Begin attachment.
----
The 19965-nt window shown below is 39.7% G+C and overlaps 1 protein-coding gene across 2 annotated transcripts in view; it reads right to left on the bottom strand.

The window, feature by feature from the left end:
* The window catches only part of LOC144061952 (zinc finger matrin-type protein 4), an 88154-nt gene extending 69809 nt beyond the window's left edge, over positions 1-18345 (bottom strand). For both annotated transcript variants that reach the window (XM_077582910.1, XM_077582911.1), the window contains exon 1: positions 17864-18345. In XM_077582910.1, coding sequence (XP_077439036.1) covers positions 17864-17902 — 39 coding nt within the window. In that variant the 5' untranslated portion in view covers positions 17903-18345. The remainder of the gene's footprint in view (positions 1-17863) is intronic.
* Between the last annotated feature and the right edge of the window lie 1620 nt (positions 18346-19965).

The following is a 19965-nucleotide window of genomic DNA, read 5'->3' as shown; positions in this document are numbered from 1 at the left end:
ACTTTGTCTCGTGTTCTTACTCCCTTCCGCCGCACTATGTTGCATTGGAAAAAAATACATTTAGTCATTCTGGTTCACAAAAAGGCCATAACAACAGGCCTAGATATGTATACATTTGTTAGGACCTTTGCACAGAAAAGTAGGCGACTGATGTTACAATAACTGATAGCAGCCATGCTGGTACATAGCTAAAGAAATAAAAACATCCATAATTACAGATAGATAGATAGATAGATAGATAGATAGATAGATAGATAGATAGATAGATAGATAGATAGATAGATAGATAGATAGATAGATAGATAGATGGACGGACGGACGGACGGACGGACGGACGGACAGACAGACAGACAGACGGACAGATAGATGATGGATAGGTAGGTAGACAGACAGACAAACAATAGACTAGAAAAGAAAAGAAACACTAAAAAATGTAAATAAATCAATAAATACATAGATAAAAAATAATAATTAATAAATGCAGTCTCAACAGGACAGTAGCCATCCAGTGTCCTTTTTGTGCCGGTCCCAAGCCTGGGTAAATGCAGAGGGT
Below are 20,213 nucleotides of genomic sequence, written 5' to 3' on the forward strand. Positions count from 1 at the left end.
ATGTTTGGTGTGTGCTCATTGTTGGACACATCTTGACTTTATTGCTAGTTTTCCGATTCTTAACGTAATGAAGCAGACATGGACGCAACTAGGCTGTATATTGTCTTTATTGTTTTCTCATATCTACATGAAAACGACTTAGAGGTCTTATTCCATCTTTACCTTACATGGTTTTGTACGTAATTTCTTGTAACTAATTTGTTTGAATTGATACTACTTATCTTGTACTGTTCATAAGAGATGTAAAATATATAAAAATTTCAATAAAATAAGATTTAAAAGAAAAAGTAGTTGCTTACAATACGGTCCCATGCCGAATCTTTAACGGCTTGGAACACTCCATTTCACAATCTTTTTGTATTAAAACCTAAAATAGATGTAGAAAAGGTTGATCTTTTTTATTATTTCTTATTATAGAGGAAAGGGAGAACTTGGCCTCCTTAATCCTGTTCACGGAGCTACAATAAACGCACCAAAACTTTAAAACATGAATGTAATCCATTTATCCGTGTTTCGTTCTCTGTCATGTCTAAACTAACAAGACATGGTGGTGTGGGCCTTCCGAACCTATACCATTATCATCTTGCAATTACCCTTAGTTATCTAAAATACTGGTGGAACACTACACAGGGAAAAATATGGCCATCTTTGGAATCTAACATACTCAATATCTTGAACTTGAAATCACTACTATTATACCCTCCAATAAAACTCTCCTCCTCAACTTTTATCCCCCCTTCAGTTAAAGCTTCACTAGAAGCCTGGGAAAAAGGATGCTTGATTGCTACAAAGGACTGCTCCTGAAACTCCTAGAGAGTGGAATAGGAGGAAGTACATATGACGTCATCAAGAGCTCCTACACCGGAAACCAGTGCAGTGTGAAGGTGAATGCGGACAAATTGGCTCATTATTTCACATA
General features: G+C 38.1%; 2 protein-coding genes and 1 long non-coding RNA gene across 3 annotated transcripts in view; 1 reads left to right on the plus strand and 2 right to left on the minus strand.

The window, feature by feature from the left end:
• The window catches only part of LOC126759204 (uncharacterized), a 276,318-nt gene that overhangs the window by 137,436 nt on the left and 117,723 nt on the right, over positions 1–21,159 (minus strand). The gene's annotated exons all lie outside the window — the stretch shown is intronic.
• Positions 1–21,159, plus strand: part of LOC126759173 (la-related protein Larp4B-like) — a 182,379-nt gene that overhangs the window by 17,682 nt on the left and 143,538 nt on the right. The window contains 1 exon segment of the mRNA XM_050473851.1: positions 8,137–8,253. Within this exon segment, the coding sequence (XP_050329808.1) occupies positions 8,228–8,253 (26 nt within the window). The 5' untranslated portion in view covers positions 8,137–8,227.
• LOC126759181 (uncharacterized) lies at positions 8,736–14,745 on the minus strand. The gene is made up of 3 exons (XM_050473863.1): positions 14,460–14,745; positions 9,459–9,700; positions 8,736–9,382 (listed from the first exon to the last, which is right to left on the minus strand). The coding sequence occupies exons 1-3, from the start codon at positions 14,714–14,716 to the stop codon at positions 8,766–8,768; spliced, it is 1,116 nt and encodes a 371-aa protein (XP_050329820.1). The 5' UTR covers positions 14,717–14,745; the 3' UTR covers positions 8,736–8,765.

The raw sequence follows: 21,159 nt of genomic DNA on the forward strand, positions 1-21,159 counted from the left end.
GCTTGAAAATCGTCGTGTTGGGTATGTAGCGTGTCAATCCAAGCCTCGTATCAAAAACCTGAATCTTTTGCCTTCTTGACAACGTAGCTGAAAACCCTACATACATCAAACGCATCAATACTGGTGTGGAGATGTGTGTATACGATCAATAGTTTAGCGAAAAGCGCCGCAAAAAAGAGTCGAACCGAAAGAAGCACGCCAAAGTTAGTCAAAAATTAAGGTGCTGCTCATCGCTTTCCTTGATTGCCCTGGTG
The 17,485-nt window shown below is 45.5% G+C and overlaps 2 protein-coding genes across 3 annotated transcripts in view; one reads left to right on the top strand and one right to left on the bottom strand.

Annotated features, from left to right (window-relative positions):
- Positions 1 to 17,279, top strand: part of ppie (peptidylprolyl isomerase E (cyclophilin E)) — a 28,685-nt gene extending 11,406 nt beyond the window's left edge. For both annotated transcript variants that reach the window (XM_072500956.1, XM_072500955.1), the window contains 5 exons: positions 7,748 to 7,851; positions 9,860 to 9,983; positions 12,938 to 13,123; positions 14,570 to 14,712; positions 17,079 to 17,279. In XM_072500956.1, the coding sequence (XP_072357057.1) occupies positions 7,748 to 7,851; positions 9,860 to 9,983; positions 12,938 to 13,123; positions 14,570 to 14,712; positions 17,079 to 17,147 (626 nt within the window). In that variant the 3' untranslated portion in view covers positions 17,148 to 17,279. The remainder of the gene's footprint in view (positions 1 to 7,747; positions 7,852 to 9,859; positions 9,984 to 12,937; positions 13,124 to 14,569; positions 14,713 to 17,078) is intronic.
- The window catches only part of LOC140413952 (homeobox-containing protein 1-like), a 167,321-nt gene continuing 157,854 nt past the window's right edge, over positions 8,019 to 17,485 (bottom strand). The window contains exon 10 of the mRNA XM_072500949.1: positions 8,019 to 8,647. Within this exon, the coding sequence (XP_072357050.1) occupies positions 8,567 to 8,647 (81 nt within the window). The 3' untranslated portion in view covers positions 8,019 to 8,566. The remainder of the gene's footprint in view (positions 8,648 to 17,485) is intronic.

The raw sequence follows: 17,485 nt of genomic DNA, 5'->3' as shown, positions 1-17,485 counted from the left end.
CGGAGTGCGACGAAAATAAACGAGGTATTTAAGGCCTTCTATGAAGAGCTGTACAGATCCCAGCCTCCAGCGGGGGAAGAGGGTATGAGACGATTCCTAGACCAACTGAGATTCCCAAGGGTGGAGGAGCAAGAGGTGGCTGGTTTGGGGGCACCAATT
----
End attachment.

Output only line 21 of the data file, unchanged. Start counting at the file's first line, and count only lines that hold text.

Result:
CGGAGTGCGACGAAAATAAACGAGGTATTTAAGGCCTTCTATGAAGAGCTGTACAGATCCCAGCCTCCAGCGGGGGAAGAGGGTATGAGACGATTCCTAGACCAACTGAGATTCCCAAGGGTGGAGGAGCAAGAGGTGGCTGGTTTGGGGGCACCAATT